As part of the Greek Festival of Sydney, Dr Alfred Vincent will provide a fascinating lecture on food and drink in early modern Greece that traces the origins of the famed Mediterranean diet
Many studies have shown that the Mediterranean diet features an abundance of health benefits. In particular, Greece’s food culture is famous today for its proven ability to help protect against some cancers and heart disease.
But how old and how traditional is it? What did Greeks eat before the introduction of potatoes, tomatoes and other “foreign” foods? How did the rich eat differently from the poor? What was the role of wine in people’s diet?
All of the above questions and more will be answered in Dr Vincent’s lecture at the Australian Archaeological Institute of Athens at the University of Sydney.
Dr Vincent’s interest in food and drink from early modern Greece was inspired while editing an early modern Cretan comedy, and he more recently returned to the topic while editing and translating the memoirs of everyday life in 17th century Crete by Zuanne Papadopoli (Ioannis Papadopoulos).
During his work with archival documents from areas including Crete, Cyprus and the Ionian Islands, Dr Vincent discovered that today’s Greek diet differs from the one people had many centuries ago.
“The modern Mediterranean diet has much more variety than the rural diet of 1,500-1,700 CE and in that sense it is probably healthier,” Dr Vincent explains.
“On the other hand, foodstuffs were produced without potentially harmful herbicides or insecticides, and without chemical fertilizers.”
But the most obvious changes in the diet are the foods originating from North and South America such as potatoes, tomatoes, and capsicums, which were not cultivated in Greece until much later.
Aside from food, Dr Vincent’s research also looks at wine, which was seen as far more than a tool for inebriation.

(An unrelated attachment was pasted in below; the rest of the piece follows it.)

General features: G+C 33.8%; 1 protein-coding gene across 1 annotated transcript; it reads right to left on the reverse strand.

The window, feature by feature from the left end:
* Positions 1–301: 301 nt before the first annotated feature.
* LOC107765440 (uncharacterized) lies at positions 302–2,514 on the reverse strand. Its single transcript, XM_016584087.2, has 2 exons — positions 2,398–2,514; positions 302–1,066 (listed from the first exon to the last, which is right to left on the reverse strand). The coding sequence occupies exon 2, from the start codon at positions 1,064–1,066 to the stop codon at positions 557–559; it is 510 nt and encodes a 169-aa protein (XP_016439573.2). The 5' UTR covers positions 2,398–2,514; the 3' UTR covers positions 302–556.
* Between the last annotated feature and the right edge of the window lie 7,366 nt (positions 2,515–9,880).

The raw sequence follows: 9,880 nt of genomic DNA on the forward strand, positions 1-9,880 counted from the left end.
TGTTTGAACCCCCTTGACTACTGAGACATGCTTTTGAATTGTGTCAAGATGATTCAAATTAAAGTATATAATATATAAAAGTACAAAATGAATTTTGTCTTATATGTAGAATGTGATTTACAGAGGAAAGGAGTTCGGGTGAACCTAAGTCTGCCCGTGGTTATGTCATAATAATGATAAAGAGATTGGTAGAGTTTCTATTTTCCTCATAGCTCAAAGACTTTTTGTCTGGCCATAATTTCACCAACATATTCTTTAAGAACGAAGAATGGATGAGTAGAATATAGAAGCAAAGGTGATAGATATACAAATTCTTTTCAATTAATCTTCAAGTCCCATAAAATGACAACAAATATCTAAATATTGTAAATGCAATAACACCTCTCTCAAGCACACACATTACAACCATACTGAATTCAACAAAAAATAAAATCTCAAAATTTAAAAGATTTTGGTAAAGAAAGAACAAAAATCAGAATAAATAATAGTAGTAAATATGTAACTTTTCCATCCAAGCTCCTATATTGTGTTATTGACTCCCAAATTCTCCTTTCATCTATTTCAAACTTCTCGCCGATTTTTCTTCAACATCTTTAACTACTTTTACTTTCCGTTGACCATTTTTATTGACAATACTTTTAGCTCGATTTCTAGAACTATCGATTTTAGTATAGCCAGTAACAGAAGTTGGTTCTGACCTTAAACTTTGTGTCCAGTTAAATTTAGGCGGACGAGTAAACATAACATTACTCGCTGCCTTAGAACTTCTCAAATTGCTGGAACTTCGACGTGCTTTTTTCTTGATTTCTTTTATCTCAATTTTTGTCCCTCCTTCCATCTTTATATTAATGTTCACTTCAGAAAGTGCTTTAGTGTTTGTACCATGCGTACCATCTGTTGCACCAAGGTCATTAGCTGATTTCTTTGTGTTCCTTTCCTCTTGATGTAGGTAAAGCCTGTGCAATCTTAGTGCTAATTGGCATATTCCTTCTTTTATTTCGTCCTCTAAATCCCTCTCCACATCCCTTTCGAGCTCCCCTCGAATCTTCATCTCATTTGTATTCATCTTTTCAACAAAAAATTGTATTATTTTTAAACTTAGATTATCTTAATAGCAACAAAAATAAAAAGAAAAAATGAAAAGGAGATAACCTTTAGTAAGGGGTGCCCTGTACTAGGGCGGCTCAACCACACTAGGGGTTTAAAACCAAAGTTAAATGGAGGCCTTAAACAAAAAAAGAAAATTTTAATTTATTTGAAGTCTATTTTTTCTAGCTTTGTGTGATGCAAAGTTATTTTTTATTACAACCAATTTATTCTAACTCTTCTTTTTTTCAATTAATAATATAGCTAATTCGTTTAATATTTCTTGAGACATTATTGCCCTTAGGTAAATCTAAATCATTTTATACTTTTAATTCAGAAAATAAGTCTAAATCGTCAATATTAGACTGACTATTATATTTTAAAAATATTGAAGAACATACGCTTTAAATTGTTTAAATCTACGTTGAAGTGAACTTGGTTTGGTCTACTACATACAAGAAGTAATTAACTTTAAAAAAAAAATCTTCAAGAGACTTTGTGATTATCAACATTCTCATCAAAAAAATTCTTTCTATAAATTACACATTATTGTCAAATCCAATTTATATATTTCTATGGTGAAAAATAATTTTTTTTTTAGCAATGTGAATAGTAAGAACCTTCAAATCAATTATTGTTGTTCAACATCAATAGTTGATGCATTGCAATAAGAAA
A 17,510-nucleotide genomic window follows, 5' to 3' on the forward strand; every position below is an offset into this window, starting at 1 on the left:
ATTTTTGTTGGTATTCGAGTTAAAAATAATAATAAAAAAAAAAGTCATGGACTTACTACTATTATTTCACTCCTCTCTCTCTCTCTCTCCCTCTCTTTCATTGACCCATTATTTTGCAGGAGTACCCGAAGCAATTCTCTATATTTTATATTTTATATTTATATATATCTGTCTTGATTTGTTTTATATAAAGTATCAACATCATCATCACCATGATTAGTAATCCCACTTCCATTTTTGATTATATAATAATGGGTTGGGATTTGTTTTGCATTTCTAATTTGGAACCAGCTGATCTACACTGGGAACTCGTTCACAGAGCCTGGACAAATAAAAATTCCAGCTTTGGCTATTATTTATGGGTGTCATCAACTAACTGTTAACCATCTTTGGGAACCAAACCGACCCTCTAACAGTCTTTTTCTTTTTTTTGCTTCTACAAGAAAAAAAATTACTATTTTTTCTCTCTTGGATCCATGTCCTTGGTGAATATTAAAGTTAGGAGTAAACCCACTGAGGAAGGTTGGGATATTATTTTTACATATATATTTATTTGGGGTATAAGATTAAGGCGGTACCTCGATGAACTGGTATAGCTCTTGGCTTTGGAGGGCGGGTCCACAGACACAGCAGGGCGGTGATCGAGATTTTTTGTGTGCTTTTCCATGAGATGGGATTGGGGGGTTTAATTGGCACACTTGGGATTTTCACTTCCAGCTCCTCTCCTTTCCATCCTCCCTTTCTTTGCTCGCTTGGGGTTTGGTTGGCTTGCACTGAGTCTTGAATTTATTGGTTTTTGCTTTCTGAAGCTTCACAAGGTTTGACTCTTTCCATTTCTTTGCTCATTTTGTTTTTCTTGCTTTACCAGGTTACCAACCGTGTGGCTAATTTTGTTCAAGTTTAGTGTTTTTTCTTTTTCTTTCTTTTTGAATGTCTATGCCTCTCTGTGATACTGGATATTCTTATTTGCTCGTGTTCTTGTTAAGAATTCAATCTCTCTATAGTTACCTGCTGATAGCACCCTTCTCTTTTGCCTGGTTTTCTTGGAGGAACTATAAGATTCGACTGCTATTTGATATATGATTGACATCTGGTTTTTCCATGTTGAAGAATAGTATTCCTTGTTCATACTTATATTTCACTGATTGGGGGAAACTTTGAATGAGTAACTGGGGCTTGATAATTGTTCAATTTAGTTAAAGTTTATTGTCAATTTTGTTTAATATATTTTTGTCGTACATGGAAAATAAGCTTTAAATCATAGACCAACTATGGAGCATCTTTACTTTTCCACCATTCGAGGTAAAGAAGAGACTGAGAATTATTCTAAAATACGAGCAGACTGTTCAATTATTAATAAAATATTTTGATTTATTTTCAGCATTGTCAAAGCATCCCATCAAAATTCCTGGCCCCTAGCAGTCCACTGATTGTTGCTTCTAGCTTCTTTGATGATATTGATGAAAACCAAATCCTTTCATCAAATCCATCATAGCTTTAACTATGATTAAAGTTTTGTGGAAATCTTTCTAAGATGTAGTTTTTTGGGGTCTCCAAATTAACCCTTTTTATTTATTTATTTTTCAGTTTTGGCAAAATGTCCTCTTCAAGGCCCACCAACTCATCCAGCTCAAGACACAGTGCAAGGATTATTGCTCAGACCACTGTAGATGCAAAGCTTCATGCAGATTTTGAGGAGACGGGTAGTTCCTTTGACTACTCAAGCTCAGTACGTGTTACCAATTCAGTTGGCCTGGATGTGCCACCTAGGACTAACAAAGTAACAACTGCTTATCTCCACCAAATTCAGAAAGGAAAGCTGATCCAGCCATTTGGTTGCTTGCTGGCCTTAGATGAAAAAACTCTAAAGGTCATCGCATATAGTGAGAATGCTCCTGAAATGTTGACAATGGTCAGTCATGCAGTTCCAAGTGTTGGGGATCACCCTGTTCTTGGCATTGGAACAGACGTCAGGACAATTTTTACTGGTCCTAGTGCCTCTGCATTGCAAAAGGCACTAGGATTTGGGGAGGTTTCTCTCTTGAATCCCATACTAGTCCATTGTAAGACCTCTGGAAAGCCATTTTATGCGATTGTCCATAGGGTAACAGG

“Wine was not simply a recreational beverage; it had an important nutritional role,” he says.
“Like olive oil, it was one product that could be kept over a long period without refrigeration. As for other alcoholic drinks, like raki or tsikoudia, we’ll leave them for the talk.”
Grapes were not limited to local consumption, with large quantities exported abroad.
While today the Mediterranean diet is celebrated for its health benefits, it is surprising to know that Dr Vincent’s research has uncovered that the Greek diet was not devised for its health-giving qualities at all, but rather what was practical for the time.
“It was simply people’s way of using the resources of the land,” he says.
“Red meat, for example, was not avoided; meat products of many kinds were widely consumed – except of course on fasting days – by those who could afford them. Those who were less wealthy would probably have liked to have more.
“In general, people were not concerned with weight loss, any more than they were aware of the healthy properties of olive oil as opposed to animal fats; they were more worried about having enough supplies to tide them over from harvest to harvest.”
Dr Alfred Vincent will present his free lecture ‘Food and Drink in Early Modern Greece’ on Wednesday 28 February at the Australian Archaeological Institute at Athens (Room 480, Madsen Building, University of Sydney, Camperdown, NSW) at 6.00 pm. For bookings call (02) 9351 4759 or email.